When the Veronica Mars Movie Project on popular crowdfunding site Kickstarter.com ended, the project had earned $5,702,153, more than $3 million over what Rob Thomas needed to start the project. Originally requesting $2 million, Thomas and the entire world found the project reaching the mark in less than 12 hours. With backers from over 21 countries, including Austria, Canada, Ireland, The UK, and of course the United States, this project was the fastest crowdfunded project on Kickstarter with the most backers of any project that ever existed on the site.
We’ve Got The Power
There have been many times that fans have done something that made a network reconsider their options concerning a show. From Serenity the movie, the many tons of nuts that CBS receive for Jericho, the Subway campaign for Chuck, and the light bulb campaign for Friday Night Lights, fans have always been willing to do whatever it takes to keep their favorite shows on the air. Veronica Mars fans were no different, only this show asked for money and more than 90,000 people were willing to fork over the cash. For so long, people in love with television has been at the whim of network executives who are only looking for shows that increase their revenue through advertising billing, not necessarily shows that the viewing public wanted to see. Those executives proved that the 90,000 plus fans who would do anything for Veronica Mars were not worth the time, effort and money that was required to keep them happy by keeping their show on the air. Kickstarter helped prove that this small group of fans – because really, what’s the percentage of 90,000 people versus the total population of the 21 countries that were privileged enough to donate – had the ability to resurrect the dead. Through crowdfunding, they were greater than the sum of their parts.
What does this mean? What realm does our “power” extend to? We’ve seen indie albums made (and I mean actual vinyl albums), helped developed indie video game projects, funded art installations, and helped documentaries and indie films become reality. Does the power that Kickstarter, and other crowdfunding opportunities, give creative people with interesting ideas making an impact on their world today?
According to Kickstarter.com, 43.82% of all projects started on Kickstarter successfully collected monies. Kickstarter has an all or nothing approach to funding. Sites like indiegogo.com offers creatives an opportunity to set goals and keep what they collect, even if it is not the entire amount needed and the all or nothing approach – each to encourage responsible and reasonable monetary goals. Specifically on Kickstarter, the Veronica Mars Movie Project was the highest funded project in the film category. Charlie Kaufman has successfully funded an animated series through Kickstarter and the guys responsible for Mystery Science Theatre 3000 have successfully funded their new venture, to create a Rifftrack for a theatre showing of Twilight – a hilarious voiceover similar to what they did for B-movies on MST3K.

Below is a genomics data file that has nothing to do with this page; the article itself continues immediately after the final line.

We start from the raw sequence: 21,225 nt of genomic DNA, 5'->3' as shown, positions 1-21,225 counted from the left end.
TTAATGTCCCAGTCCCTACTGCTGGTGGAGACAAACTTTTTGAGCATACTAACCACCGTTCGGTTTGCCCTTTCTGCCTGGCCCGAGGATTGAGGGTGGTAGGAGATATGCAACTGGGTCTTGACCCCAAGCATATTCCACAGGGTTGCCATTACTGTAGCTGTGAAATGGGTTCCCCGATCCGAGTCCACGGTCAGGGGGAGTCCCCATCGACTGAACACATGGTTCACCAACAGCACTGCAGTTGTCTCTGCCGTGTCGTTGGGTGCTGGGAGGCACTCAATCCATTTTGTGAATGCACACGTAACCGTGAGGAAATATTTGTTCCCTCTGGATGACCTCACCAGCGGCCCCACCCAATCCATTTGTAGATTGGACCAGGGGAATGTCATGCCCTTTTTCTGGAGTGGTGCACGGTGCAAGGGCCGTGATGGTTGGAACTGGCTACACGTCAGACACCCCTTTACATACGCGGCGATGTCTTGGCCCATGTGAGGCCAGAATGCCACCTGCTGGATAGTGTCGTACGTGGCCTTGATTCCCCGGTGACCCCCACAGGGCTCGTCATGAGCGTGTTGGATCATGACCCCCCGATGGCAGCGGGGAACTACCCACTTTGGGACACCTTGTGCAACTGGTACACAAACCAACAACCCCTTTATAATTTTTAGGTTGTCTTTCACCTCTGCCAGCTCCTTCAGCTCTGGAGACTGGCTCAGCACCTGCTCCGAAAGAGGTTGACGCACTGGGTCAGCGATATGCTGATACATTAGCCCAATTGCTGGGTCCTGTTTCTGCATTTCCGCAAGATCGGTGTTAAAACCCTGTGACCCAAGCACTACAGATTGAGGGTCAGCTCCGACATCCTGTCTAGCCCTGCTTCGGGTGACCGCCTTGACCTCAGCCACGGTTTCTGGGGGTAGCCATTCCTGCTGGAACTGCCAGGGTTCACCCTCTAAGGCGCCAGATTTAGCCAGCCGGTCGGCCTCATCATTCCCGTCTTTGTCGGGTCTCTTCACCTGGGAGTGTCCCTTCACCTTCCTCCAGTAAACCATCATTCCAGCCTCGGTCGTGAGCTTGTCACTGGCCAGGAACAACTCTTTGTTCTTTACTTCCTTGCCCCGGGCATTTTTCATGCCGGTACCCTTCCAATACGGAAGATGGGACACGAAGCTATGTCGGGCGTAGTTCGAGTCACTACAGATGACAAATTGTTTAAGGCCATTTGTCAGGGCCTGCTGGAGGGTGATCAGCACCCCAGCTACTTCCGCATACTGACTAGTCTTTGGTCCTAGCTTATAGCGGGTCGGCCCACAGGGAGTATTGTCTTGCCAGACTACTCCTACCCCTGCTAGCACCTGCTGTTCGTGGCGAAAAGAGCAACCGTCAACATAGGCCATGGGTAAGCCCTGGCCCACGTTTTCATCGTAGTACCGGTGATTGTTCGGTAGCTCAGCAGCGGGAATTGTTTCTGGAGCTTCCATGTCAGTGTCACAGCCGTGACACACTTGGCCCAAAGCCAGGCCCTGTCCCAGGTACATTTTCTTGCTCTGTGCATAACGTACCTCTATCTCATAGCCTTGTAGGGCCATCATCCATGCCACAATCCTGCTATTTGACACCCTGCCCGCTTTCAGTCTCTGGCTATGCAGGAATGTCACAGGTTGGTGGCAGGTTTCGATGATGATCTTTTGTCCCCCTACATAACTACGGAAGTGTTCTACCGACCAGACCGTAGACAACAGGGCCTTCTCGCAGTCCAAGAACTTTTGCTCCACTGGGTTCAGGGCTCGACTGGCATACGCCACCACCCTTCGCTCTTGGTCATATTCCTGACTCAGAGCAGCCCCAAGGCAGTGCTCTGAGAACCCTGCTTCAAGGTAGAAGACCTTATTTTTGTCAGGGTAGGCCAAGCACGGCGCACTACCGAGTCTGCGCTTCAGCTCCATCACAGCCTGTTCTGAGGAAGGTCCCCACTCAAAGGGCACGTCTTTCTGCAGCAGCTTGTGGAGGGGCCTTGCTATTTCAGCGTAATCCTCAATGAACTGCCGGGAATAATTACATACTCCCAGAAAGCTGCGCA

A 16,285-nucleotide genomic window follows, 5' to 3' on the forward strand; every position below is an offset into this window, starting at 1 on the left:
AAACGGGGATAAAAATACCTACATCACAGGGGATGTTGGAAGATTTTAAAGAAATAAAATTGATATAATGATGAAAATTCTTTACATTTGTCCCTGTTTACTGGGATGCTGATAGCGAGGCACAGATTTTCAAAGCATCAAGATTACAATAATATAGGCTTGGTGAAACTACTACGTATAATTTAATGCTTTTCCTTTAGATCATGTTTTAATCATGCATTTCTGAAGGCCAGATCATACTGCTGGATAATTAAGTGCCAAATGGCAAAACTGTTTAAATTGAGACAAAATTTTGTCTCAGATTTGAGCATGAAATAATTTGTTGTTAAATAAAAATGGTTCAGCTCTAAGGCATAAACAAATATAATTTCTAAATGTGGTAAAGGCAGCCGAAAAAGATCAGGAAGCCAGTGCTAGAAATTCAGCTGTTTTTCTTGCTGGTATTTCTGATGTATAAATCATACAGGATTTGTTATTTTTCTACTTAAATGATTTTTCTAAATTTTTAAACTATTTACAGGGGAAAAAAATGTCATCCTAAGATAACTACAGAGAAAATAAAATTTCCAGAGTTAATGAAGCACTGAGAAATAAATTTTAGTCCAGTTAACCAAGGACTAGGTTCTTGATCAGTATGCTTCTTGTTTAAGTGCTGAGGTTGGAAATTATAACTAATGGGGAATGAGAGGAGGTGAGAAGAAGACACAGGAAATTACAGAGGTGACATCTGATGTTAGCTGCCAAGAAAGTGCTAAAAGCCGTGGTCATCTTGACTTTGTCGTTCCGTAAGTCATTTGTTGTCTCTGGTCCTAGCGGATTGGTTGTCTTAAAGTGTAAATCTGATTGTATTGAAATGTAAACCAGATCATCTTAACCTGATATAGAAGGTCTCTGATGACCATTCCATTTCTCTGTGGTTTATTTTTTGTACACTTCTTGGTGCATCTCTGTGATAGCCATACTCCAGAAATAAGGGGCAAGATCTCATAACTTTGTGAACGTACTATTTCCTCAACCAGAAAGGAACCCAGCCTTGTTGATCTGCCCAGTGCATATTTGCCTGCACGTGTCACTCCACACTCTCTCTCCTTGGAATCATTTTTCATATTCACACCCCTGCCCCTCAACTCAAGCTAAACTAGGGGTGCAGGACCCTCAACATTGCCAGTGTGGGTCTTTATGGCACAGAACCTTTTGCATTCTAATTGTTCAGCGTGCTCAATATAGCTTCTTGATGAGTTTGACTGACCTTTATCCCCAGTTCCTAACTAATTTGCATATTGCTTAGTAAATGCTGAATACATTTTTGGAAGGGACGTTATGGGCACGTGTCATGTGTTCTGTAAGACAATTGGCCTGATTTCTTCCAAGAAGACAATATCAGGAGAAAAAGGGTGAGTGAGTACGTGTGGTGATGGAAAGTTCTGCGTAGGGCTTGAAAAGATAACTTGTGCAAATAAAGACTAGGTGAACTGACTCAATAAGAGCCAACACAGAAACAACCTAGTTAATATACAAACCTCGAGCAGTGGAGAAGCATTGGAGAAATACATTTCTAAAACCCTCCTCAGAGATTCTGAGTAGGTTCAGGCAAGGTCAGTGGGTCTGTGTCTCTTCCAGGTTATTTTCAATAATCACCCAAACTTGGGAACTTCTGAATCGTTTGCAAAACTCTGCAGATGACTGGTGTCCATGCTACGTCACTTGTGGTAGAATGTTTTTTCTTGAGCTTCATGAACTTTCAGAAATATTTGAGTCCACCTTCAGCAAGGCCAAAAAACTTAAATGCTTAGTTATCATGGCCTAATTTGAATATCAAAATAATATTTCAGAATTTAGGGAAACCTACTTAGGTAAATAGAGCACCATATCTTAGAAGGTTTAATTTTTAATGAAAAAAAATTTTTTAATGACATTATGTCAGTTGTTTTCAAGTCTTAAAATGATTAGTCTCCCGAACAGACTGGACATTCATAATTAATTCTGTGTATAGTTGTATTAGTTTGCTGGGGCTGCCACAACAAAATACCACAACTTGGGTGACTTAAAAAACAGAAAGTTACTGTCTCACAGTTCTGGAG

With the high profile nature of the Veronica Mars Movie Project’s crowdfunding as well as the recent noticeable return of Arrested Development, the general public sees that they could have a say in the return of their favorite shows. It also says something about how everyday people can put their money where their hearts are when it comes to creativity. Want to support an art installation that documents an important moment in your city’s history? Want to help your favorite local band record at a nationally known studio? Want to support a documentary that chronicles your great-grandfather’s important role in history? All this and more is within the world’s reach. According to crowdfundinsider.com, “the gaming industry may have been changed forever by the phenomena [of crowdfunding].”
If you thought Veronica Mars received so much more than asked for, try looking at Ouya, which was originally going for $950,000 and raised more than $8 million. Ouya is an open source gaming console built on Android for television. Since their funding, they’ve gotten an exclusive game from Final Fantasy and Vevo will stream their music videos through the platform.
These are example of success that have been hard to come by traditionally, success that was made possible by crowdfunding opportunities. Veronica Mars has been off the air for six years. If Warner Brothers wanted to make a movie, they’ve had more than enough time to make their move. It was the love of Rob Thomas and the Veronica Mars cast and their fans, as well as the Kickstarter crowdfunding platform, which made this movie a reality. Years of talking about it has come to fruition and the fans are the ones who have spoken. We used to be friends a long time ago and thanks to crowdfunding, we get to visit the world of Neptune once again.